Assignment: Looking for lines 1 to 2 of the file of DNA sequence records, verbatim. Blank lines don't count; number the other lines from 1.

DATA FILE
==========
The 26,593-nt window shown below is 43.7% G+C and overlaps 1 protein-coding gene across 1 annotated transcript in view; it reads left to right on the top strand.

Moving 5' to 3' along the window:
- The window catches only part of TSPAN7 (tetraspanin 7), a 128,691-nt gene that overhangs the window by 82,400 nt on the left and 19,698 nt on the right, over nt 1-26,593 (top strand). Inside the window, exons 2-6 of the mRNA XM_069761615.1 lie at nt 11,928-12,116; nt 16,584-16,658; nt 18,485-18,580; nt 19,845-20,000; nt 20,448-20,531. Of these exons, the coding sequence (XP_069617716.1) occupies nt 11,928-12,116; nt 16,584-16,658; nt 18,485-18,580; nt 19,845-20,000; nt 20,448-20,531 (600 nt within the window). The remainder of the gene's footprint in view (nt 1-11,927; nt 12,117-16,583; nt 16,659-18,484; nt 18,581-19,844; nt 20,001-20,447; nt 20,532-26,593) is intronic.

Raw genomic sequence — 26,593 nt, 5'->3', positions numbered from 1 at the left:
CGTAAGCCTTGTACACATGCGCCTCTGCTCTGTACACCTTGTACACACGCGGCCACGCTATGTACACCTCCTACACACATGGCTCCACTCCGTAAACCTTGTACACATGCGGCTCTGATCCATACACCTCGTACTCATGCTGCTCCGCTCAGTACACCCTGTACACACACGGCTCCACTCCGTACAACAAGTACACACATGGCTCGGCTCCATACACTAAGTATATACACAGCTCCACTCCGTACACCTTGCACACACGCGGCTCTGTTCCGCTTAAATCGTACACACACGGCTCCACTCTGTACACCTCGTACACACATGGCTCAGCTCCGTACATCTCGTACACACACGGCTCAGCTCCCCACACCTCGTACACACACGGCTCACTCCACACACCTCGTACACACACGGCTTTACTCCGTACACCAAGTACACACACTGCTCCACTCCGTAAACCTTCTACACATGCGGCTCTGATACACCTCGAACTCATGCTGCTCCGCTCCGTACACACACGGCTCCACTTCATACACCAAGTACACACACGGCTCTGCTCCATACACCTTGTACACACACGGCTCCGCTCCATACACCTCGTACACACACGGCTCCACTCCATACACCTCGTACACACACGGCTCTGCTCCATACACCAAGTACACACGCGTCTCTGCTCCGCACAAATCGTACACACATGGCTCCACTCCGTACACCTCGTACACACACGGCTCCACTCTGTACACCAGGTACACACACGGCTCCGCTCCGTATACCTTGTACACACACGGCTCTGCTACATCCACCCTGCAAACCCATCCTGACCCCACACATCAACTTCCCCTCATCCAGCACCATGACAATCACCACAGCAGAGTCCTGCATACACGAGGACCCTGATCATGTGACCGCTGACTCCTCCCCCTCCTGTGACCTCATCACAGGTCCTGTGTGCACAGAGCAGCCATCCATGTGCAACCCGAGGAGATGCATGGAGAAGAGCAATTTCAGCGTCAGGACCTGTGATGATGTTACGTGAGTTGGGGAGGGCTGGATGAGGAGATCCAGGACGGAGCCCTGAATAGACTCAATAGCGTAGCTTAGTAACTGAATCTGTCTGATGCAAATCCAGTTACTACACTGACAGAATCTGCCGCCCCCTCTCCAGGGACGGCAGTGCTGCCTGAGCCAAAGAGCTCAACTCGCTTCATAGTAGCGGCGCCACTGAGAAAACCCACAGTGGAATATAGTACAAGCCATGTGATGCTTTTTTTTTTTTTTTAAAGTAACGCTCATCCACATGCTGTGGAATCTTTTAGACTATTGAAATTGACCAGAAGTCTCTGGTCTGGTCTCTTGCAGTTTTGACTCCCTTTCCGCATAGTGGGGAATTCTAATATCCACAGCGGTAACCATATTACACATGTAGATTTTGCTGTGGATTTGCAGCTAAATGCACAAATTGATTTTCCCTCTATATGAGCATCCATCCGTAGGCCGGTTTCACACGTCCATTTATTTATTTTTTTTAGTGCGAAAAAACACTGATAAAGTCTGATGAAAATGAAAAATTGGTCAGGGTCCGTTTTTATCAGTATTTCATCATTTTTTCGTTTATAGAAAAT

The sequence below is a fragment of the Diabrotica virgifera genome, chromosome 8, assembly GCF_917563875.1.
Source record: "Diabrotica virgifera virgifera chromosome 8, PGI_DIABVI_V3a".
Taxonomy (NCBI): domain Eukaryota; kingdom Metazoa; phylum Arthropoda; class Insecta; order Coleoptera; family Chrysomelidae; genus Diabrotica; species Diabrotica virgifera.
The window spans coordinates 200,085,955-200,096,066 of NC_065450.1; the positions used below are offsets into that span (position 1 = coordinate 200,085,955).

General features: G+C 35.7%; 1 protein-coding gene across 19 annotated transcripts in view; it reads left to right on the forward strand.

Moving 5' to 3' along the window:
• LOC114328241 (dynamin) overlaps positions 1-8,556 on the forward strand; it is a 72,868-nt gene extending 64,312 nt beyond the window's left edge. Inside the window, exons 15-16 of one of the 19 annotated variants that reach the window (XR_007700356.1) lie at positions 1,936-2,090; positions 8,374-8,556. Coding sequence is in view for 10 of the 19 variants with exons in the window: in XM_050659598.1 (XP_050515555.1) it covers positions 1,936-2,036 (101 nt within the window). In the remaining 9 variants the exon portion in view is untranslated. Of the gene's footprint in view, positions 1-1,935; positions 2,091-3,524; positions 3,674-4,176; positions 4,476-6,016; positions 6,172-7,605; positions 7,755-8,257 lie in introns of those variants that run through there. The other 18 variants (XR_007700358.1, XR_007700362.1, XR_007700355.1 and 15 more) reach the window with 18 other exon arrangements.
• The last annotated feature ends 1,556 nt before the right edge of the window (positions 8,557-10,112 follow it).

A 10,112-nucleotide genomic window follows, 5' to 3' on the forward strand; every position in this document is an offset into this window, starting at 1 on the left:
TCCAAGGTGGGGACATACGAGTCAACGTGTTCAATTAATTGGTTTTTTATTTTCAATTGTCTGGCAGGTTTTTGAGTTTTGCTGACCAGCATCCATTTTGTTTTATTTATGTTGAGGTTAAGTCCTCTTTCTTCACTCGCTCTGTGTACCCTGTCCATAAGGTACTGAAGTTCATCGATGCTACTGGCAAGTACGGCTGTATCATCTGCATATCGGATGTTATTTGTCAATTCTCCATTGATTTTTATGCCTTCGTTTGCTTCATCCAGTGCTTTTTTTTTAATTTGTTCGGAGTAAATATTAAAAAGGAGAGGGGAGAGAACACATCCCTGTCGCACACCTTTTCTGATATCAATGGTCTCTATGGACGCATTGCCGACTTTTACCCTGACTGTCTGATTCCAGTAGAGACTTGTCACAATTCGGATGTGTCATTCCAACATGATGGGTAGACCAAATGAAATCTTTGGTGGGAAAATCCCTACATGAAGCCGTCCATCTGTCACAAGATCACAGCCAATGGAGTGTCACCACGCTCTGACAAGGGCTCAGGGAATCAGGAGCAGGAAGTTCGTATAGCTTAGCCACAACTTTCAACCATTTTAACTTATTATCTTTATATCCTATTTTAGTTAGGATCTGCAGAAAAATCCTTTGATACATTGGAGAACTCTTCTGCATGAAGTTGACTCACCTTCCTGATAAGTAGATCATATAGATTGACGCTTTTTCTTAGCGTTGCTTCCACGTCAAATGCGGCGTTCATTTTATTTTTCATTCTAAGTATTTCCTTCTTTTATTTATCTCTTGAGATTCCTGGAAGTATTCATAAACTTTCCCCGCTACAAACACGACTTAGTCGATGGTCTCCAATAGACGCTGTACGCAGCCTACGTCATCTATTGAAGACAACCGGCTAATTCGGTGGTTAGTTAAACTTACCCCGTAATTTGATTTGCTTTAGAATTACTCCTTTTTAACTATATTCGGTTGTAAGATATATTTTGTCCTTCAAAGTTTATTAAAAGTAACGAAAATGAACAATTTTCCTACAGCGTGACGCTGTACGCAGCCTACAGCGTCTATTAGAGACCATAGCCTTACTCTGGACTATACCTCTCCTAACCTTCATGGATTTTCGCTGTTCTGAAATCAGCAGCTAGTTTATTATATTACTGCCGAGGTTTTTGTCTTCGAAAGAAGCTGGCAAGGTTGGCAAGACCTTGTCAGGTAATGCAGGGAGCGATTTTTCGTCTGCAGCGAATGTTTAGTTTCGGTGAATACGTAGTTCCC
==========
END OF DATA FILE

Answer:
The 26,593-nt window shown below is 43.7% G+C and overlaps 1 protein-coding gene across 1 annotated transcript in view; it reads left to right on the top strand.

Moving 5' to 3' along the window: